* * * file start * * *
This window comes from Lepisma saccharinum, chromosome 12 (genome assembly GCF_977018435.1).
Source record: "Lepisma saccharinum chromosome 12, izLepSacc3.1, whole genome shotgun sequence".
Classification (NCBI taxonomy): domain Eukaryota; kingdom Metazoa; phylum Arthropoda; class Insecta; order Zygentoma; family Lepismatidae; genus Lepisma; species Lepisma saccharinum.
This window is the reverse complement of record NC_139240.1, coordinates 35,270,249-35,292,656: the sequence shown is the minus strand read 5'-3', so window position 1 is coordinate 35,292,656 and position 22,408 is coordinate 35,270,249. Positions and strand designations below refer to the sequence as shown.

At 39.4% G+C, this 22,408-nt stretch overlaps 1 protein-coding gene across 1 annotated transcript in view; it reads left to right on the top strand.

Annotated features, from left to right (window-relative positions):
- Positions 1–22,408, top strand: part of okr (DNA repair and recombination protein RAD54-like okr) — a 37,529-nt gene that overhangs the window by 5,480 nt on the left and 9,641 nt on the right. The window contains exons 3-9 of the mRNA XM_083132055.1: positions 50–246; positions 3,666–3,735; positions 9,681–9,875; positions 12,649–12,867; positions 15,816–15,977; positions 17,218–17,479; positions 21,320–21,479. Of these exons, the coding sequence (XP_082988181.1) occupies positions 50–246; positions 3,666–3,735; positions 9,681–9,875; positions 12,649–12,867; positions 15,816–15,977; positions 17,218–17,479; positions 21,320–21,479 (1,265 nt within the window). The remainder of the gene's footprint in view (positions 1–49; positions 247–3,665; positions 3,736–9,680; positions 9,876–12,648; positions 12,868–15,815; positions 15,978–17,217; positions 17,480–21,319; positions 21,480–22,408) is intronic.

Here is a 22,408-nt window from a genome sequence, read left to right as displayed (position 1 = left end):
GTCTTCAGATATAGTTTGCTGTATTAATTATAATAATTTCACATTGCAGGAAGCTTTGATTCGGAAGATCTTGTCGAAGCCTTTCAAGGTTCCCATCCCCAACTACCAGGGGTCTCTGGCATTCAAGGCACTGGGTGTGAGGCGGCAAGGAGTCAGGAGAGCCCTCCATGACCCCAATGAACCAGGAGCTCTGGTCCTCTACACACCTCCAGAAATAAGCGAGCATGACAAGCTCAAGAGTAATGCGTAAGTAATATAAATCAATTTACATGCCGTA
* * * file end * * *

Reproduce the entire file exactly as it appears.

This window comes from Lepisma saccharinum, chromosome 12 (genome assembly GCF_977018435.1).
Source record: "Lepisma saccharinum chromosome 12, izLepSacc3.1, whole genome shotgun sequence".
Classification (NCBI taxonomy): domain Eukaryota; kingdom Metazoa; phylum Arthropoda; class Insecta; order Zygentoma; family Lepismatidae; genus Lepisma; species Lepisma saccharinum.
This window is the reverse complement of record NC_139240.1, coordinates 35,270,249-35,292,656: the sequence shown is the minus strand read 5'-3', so window position 1 is coordinate 35,292,656 and position 22,408 is coordinate 35,270,249. Positions and strand designations below refer to the sequence as shown.

At 39.4% G+C, this 22,408-nt stretch overlaps 1 protein-coding gene across 1 annotated transcript in view; it reads left to right on the top strand.

Annotated features, from left to right (window-relative positions):
- Positions 1–22,408, top strand: part of okr (DNA repair and recombination protein RAD54-like okr) — a 37,529-nt gene that overhangs the window by 5,480 nt on the left and 9,641 nt on the right. The window contains exons 3-9 of the mRNA XM_083132055.1: positions 50–246; positions 3,666–3,735; positions 9,681–9,875; positions 12,649–12,867; positions 15,816–15,977; positions 17,218–17,479; positions 21,320–21,479. Of these exons, the coding sequence (XP_082988181.1) occupies positions 50–246; positions 3,666–3,735; positions 9,681–9,875; positions 12,649–12,867; positions 15,816–15,977; positions 17,218–17,479; positions 21,320–21,479 (1,265 nt within the window). The remainder of the gene's footprint in view (positions 1–49; positions 247–3,665; positions 3,736–9,680; positions 9,876–12,648; positions 12,868–15,815; positions 15,978–17,217; positions 17,480–21,319; positions 21,480–22,408) is intronic.

Here is a 22,408-nt window from a genome sequence, read left to right as displayed (position 1 = left end):
GTCTTCAGATATAGTTTGCTGTATTAATTATAATAATTTCACATTGCAGGAAGCTTTGATTCGGAAGATCTTGTCGAAGCCTTTCAAGGTTCCCATCCCCAACTACCAGGGGTCTCTGGCATTCAAGGCACTGGGTGTGAGGCGGCAAGGAGTCAGGAGAGCCCTCCATGACCCCAATGAACCAGGAGCTCTGGTCCTCTACACACCTCCAGAAATAAGCGAGCATGACAAGCTCAAGAGTAATGCGTAAGTAATATAAATCAATTTACATGCCGTA